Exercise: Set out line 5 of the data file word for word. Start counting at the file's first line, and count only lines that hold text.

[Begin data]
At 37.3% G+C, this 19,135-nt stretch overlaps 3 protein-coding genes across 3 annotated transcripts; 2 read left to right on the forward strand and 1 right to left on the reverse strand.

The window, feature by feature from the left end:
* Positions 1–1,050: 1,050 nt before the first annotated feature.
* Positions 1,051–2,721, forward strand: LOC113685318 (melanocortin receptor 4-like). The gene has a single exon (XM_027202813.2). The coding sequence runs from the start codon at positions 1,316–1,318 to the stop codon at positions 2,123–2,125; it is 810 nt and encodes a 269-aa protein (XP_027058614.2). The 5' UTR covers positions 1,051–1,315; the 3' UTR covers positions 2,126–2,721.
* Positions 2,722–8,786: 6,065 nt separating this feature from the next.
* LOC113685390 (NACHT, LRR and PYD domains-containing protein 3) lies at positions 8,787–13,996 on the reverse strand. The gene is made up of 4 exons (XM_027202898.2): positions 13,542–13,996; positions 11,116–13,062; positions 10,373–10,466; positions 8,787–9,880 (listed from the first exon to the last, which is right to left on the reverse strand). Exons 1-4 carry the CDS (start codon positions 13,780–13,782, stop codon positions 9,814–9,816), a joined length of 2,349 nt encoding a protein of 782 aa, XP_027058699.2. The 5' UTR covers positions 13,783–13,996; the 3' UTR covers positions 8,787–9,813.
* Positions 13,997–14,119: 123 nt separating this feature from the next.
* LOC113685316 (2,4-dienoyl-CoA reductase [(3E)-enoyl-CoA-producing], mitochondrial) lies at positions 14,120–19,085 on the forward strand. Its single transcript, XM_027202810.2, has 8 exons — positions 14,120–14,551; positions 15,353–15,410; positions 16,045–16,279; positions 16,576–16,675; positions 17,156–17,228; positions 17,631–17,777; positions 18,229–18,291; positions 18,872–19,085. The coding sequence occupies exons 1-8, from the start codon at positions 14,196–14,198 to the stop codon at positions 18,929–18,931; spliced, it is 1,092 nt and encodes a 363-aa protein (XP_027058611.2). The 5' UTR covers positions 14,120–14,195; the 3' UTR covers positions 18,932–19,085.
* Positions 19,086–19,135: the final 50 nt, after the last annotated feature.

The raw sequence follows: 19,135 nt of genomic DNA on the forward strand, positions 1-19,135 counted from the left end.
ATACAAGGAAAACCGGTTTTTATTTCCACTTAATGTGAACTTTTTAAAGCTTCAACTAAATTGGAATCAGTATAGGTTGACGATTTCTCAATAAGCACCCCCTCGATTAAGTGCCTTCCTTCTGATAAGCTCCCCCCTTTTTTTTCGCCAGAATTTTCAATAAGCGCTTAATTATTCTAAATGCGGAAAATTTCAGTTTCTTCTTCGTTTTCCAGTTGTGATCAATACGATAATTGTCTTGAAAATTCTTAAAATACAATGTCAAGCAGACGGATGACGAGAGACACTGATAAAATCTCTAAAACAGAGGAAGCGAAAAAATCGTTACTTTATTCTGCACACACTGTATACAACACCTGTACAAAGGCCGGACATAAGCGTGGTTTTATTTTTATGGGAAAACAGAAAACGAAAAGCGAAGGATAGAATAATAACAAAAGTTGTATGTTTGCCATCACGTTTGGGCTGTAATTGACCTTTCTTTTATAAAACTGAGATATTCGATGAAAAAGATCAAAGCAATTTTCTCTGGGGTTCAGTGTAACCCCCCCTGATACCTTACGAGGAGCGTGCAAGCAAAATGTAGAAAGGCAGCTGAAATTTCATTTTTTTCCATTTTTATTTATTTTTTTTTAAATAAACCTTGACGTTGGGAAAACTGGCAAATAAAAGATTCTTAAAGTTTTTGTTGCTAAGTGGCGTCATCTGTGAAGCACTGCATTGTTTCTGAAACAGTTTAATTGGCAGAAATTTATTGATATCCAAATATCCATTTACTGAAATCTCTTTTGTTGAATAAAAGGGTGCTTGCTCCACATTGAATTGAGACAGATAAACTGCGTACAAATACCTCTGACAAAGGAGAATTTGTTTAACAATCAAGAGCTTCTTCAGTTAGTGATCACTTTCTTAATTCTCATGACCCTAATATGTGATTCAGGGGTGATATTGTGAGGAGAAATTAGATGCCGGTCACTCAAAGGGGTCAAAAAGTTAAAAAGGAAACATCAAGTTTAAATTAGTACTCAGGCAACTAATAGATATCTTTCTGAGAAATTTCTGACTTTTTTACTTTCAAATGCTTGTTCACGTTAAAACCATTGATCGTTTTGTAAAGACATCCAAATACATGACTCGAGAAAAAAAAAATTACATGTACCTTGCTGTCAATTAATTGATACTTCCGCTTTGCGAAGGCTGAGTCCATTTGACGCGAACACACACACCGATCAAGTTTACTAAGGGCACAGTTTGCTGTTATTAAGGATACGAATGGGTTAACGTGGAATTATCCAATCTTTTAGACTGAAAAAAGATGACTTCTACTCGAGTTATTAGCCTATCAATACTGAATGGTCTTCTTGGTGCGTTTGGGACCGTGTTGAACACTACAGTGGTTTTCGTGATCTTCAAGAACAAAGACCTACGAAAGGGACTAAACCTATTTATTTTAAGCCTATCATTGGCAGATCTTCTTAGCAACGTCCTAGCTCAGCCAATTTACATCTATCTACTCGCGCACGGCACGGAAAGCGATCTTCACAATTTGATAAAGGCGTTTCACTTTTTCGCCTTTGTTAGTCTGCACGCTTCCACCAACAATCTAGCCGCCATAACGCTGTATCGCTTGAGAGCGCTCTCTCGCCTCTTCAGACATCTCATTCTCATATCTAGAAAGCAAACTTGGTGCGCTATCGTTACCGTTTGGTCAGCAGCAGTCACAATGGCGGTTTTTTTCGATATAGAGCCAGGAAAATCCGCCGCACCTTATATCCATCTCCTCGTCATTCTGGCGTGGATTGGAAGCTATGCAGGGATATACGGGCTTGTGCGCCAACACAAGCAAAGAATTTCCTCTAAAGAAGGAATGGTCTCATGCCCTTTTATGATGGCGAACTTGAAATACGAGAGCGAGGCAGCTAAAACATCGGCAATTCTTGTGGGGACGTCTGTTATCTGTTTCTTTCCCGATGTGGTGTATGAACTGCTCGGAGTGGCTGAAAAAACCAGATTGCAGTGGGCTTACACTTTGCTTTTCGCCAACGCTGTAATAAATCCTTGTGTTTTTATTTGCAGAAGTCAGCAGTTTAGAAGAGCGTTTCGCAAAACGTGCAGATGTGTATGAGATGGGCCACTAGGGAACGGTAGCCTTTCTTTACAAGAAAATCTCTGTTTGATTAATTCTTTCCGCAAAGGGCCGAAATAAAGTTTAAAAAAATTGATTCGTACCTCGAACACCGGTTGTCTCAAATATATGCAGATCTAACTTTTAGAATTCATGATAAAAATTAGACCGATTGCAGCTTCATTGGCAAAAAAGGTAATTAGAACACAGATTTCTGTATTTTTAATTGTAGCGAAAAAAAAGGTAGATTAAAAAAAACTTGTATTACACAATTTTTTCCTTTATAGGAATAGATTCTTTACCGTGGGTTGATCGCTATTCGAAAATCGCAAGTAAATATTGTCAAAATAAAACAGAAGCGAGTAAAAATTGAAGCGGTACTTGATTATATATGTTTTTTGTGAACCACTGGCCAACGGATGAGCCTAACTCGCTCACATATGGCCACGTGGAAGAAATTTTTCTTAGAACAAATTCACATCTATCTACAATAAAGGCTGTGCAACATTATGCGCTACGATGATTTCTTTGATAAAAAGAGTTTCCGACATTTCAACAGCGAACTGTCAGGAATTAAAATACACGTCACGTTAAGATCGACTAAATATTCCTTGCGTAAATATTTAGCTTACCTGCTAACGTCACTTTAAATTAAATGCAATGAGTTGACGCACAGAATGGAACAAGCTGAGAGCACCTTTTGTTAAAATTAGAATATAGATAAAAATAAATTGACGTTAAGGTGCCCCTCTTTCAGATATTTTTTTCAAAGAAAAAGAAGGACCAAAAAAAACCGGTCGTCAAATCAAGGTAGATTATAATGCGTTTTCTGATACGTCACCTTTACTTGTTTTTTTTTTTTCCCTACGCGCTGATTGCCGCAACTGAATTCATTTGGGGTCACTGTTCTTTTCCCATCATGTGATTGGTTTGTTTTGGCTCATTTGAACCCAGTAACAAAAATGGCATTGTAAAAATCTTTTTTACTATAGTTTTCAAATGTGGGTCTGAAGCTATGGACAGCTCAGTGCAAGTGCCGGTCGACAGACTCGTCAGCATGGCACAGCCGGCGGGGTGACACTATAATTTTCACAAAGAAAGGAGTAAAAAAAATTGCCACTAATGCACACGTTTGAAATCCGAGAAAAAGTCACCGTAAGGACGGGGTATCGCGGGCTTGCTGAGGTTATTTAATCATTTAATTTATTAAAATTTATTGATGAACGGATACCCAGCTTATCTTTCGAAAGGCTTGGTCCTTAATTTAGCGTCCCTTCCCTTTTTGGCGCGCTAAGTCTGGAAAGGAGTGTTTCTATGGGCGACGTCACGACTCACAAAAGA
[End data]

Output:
* Positions 2,722–8,786: 6,065 nt separating this feature from the next.